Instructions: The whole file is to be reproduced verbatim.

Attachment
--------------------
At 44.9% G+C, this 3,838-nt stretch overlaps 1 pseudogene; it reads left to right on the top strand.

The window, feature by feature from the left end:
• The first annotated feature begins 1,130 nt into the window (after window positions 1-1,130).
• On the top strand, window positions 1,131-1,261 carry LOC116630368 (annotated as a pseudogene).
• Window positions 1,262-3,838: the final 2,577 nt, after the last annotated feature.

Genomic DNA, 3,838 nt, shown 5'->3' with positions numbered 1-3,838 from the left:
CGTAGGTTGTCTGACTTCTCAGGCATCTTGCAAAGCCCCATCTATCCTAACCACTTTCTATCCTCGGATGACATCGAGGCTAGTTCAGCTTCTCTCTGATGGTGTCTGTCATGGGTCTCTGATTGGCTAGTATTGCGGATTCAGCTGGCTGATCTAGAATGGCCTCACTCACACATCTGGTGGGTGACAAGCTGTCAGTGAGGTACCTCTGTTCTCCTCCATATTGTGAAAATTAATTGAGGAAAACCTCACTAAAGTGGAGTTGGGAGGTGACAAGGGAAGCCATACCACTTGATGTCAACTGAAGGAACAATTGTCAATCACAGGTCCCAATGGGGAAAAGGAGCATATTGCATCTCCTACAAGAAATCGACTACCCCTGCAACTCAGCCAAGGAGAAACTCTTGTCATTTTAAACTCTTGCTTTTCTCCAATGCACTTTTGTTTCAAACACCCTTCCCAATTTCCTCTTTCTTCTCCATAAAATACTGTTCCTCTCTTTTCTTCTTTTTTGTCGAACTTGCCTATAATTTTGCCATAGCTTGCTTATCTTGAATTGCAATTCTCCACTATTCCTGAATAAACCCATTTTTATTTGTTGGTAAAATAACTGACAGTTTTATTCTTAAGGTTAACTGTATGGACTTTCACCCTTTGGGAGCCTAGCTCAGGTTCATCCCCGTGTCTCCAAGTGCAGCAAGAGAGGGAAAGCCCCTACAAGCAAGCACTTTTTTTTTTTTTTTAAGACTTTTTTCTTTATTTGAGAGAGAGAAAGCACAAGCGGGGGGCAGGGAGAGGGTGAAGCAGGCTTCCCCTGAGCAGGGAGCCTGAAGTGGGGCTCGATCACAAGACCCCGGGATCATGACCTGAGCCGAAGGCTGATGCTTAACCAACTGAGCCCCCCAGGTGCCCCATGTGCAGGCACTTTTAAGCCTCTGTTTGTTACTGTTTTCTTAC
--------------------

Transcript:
At 44.9% G+C, this 3,838-nt stretch overlaps 1 pseudogene; it reads left to right on the top strand.

The window, feature by feature from the left end:
• The first annotated feature begins 1,130 nt into the window (after window positions 1-1,130).
• On the top strand, window positions 1,131-1,261 carry LOC116630368 (annotated as a pseudogene).
• Window positions 1,262-3,838: the final 2,577 nt, after the last annotated feature.

Genomic DNA, 3,838 nt, shown 5'->3' with positions numbered 1-3,838 from the left:
CGTAGGTTGTCTGACTTCTCAGGCATCTTGCAAAGCCCCATCTATCCTAACCACTTTCTATCCTCGGATGACATCGAGGCTAGTTCAGCTTCTCTCTGATGGTGTCTGTCATGGGTCTCTGATTGGCTAGTATTGCGGATTCAGCTGGCTGATCTAGAATGGCCTCACTCACACATCTGGTGGGTGACAAGCTGTCAGTGAGGTACCTCTGTTCTCCTCCATATTGTGAAAATTAATTGAGGAAAACCTCACTAAAGTGGAGTTGGGAGGTGACAAGGGAAGCCATACCACTTGATGTCAACTGAAGGAACAATTGTCAATCACAGGTCCCAATGGGGAAAAGGAGCATATTGCATCTCCTACAAGAAATCGACTACCCCTGCAACTCAGCCAAGGAGAAACTCTTGTCATTTTAAACTCTTGCTTTTCTCCAATGCACTTTTGTTTCAAACACCCTTCCCAATTTCCTCTTTCTTCTCCATAAAATACTGTTCCTCTCTTTTCTTCTTTTTTGTCGAACTTGCCTATAATTTTGCCATAGCTTGCTTATCTTGAATTGCAATTCTCCACTATTCCTGAATAAACCCATTTTTATTTGTTGGTAAAATAACTGACAGTTTTATTCTTAAGGTTAACTGTATGGACTTTCACCCTTTGGGAGCCTAGCTCAGGTTCATCCCCGTGTCTCCAAGTGCAGCAAGAGAGGGAAAGCCCCTACAAGCAAGCACTTTTTTTTTTTTTTTAAGACTTTTTTCTTTATTTGAGAGAGAGAAAGCACAAGCGGGGGGCAGGGAGAGGGTGAAGCAGGCTTCCCCTGAGCAGGGAGCCTGAAGTGGGGCTCGATCACAAGACCCCGGGATCATGACCTGAGCCGAAGGCTGATGCTTAACCAACTGAGCCCCCCAGGTGCCCCATGTGCAGGCACTTTTAAGCCTCTGTTTGTTACTGTTTTCTTAC